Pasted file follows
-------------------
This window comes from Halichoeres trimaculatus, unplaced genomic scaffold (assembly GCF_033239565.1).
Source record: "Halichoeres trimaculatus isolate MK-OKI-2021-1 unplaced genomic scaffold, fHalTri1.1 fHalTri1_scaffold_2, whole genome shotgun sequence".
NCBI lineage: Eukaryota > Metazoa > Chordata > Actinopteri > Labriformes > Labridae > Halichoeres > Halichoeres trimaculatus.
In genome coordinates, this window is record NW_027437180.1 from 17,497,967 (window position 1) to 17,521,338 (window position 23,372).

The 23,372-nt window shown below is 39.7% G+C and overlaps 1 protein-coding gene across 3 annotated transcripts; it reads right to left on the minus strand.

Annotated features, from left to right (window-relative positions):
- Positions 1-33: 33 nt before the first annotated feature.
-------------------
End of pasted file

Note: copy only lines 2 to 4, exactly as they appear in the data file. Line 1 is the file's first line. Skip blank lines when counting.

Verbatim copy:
Source record: "Halichoeres trimaculatus isolate MK-OKI-2021-1 unplaced genomic scaffold, fHalTri1.1 fHalTri1_scaffold_2, whole genome shotgun sequence".
NCBI lineage: Eukaryota > Metazoa > Chordata > Actinopteri > Labriformes > Labridae > Halichoeres > Halichoeres trimaculatus.
In genome coordinates, this window is record NW_027437180.1 from 17,497,967 (window position 1) to 17,521,338 (window position 23,372).